Prof. Marcel Jansen
I’m a plant ecophysiologist with extensive international experience, a track record of scientific productivity and grant capture. One of my strengths is interdisciplinary research on the interface between basic and applied plant sciences. Research focuses on the exploitation of various species of Lemnaceae (duckweed) for toxicological research, for phytoremediation, and as a useful, native, source of high value protein. This involves detailed analysis of growth and photosynthesis under controlled or outdoor conditions, selection of optimised Lemnaceae strains, monitoring of water quality aspects, and optimisation of biomass production. A second research area is the analysis of plant UV-B responses, including elucidating the role of natural UV-doses in plant acclimation, and the exploitation of UV-effects in protected horticulture. I chaired the European UV4Growth network (2010-2014; 315 members in 29 countries), and subsequently led the international association of plant UV-research, UV4Plants , in the period 2014-2016.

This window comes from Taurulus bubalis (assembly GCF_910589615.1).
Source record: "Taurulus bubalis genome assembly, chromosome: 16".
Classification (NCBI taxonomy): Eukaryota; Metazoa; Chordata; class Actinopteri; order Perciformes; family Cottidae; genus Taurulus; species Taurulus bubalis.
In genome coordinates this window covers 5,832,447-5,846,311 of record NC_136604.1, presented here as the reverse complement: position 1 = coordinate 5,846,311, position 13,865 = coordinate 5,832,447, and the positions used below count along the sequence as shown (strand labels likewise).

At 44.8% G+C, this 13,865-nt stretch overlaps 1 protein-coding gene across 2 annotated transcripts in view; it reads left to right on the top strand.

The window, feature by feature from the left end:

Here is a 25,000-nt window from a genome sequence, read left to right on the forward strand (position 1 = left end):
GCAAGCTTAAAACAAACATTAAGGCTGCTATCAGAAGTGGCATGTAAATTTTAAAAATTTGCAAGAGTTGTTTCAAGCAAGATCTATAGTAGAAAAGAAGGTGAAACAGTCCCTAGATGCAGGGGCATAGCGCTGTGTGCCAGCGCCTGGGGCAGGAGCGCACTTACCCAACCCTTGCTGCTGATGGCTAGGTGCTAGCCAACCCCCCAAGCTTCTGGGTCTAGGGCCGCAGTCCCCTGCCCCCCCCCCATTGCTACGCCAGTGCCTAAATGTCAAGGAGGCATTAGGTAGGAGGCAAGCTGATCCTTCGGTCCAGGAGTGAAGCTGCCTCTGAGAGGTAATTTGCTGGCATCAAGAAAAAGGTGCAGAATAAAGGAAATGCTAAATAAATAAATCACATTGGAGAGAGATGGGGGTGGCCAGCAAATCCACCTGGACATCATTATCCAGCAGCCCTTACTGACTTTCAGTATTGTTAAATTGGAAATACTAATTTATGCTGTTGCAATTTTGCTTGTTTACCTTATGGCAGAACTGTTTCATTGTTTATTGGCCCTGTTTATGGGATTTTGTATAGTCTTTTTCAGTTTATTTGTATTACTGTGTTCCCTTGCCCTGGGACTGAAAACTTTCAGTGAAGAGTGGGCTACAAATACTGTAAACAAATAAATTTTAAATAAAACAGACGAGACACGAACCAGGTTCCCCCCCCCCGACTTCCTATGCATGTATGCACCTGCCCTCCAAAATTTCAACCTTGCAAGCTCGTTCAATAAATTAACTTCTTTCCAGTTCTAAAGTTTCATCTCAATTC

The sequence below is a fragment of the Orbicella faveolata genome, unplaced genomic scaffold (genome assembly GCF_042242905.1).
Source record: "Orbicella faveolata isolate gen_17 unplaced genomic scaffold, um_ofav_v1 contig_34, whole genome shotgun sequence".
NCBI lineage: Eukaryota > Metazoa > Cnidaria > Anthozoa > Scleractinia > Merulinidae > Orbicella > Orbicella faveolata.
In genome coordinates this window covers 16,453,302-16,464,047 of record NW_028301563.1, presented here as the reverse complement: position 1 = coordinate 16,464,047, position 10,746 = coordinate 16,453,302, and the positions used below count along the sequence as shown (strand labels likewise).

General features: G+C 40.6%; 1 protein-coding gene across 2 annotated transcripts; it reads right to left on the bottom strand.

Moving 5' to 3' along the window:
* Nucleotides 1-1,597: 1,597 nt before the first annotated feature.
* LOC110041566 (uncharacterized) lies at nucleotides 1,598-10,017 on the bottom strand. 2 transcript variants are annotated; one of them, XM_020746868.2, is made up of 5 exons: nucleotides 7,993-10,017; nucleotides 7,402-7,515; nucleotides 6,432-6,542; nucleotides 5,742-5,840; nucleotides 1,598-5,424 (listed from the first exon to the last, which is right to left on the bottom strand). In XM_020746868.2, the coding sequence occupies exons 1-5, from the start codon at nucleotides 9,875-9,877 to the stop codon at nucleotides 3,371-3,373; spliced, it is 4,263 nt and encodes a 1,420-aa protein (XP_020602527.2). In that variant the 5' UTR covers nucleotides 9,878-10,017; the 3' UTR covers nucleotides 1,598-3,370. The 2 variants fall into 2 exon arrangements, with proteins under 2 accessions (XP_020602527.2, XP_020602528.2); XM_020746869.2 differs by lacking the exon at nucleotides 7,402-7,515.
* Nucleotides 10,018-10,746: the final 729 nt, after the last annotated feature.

My initial academic training was at the Agricultural University of Wageningen , in The Netherlands, where I studied horticultural sciences. This was followed by PhD-studies at the Weizmann Institute of Science in Rehovot, Israel, under the supervision of Prof Marvin Edelman . My PhD was entitled “Light driven degradation of photosystem-II reaction centre proteins, mechanism and environmental relevance”, and I was awarded my doctorate in 1994.
Following on from postdoctoral research on the electrophysiology of stomatal guard cells in the laboratory of Prof Mike Blatt at Wye College, University of London, I returned to the Agricultural University of Wageningen on a fellowship by the Netherlands Academy of Sciences (KNAW). In Wageningen, I focused on deleterious effects of UV-radiation on photosynthesis. A third postdoctoral fellowship took me back to the UK, where I worked with Prof Roger Thorneley at the John Innes Centre in Norwich. The focus of our work was on plant peroxidases and their role in plant stress biology. In 2002, I took on a temporary lectureship at the University of Antwerp (Belgium), which resulted in long term fruitful collaborations with Prof Yves Guisez, Prof Els Prinsen, and Dr Geert Potters. I was appointed at University College Cork (Ireland) in 2003, at what was then the Department of Zoology, Ecology and Plant Sciences (ZEPS). Since 2010 I am based in the School of Biological, Earth and Environmental Sciences (BEES) which was created following the merger of ZEPS with the Department of Geology and the Environmental Sciences degree programme. In 2014, I was promoted to Professor.
My full list of publications can be found here.